|Economics & Politics|
|ON March 24 the Portuguese
prime minister, Jose Socrates,
resigned after all the opposition
parties rejected his austerity
plan, which included slashing
pensions by more than €1,500 a
month and more cuts in tax benefits.
His government´s collapse triggered an
election, which could not take place for
another two months. During the interim
Socrates stayed on as acting prime
minister and reached an agreement
with the European Union and the
International Monetary Fund for a
€78bn bailout. The terms? Almost
exactly the same as those proposed by
him and rejected by the Portuguese
parliament six weeks earlier.
When the elections finally took place
the political class could sense a certain
degree of cynicism. The Portuguese
president, Anibal Cavaco Silva, warned
voters they could not complain about
|CASH CON BY
|WATCHING the evolution
of economic discussion
Washington over the
past couple of years
has been a disheartening experience.
Month by month, the discourse
has gotten more primitive;
with stunning speed, the lessons
of the 2008 financial crisis have
been forgotten, and the very ideas
that got us into the crisis - regulation
is always bad, what´s good
for the bankers is good for
America, tax cuts are the universal
elixir - have regained their
And now trickle-down economics
- specifically, the idea that
anything that increases corporate
profits is good for the economy -
is making a comeback.
On the face of it, this seems
bizarre. Over the past two years
profits have soared while employment
has remained disastrously
high. Why should anyone believe
that handing even more money to
corporations, no strings...
British PM’s Afghan trip marred by soldier’s death
BRITISH Prime Minister David Cameron was forced to scrap part of a visit to Afghanistan intended to hail improved security after a soldier went missing and was later found dead.
The soldier’s mysterious death in Helmand province, for which the Taliban claimed responsibility, overshadowed Cameron’s announcement that security had improved enough for Britain to soon withdraw a small number of troops.
Cameron arrived in Helmand on Monday morning on a surprise visit but decided to abandon a planned trip to the provincial capital Lashkar Gah, one of a handful of towns earmarked for an early handover to Afghan forces.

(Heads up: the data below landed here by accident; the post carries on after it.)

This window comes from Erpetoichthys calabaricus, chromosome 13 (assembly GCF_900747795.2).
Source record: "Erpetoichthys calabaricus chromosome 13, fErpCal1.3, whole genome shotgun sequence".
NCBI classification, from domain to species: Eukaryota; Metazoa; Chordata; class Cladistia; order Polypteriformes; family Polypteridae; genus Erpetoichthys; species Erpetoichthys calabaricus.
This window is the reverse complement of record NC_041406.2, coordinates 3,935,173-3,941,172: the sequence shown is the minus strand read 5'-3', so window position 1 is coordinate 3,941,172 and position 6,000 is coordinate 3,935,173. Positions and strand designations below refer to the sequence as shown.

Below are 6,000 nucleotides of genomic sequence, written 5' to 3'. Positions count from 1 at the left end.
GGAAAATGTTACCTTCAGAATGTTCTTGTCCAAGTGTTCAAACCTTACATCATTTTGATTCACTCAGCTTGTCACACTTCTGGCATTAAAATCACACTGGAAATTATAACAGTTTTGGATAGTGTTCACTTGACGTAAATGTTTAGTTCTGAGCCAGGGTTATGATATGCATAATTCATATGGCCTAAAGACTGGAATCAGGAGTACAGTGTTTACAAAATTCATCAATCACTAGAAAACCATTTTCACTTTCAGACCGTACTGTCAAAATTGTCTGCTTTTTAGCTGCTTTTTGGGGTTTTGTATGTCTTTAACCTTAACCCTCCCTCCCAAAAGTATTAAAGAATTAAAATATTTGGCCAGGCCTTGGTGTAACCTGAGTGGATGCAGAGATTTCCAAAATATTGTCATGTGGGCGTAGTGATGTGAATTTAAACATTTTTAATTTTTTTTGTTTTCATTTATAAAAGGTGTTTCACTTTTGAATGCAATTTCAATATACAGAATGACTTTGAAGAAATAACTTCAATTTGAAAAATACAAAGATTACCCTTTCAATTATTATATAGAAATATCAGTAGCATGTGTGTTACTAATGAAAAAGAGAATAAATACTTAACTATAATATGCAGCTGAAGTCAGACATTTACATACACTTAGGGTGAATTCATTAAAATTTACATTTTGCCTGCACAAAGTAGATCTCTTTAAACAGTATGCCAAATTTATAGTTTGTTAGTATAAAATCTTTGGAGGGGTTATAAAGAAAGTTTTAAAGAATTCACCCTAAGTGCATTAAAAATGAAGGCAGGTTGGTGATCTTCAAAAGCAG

The trooper went missing from a checkpoint in Helmand in the early hours of Monday and the defence ministry in London later announced, after a huge international manhunt, that his body had been found with gunshot wounds.
“His exact cause of death and the circumstances surrounding his disappearance and death are currently under investigation,” Lieutenant Colonel Tim Purbrick, spokesman for Task Force Helmand, said in a statement.
There was no immediate reaction from Cameron on the soldier’s death, but he earlier told reporters travelling with him that he had cancelled his trip to Lashkar Gah after hearing of the ‘very worrying’ disappearance of the soldier.
“I was just very clear that you’ve got something like that absolutely urgent taking place, where you want to concentrate all the assets and ability that you have to try and find this person and bring it to the right conclusion.” “It’s just absolute common sense that the military should concentrate on the most important requirement of all which is to help and find this person rather than to bother flying me around.” Instead, Cameron met Helmand provincial governor Gulab Mangal and senior British commanders at Camp Bastion, the main British and US base in Helmand, on the first day of a two-day visit to Afghanistan.
Afghan police said the man had been kidnapped in the Gereshk area of Nahri Sarraj district.
The Taliban claimed that its fighters had kidnapped and killed a British soldier in Helmand, but there was no independent confirmation and the militia is known to routinely exaggerate its claims.
Lashkar Gah was one of seven areas in Afghanistan identified by foreign forces for an initial handover of security ahead of a full transfer of responsibility across the country and the withdrawal of all Western combat troops by the end of 2014.
After years of Taliban violence Lashkar Gah was seen as the most unlikely candidate among those chosen for early transition.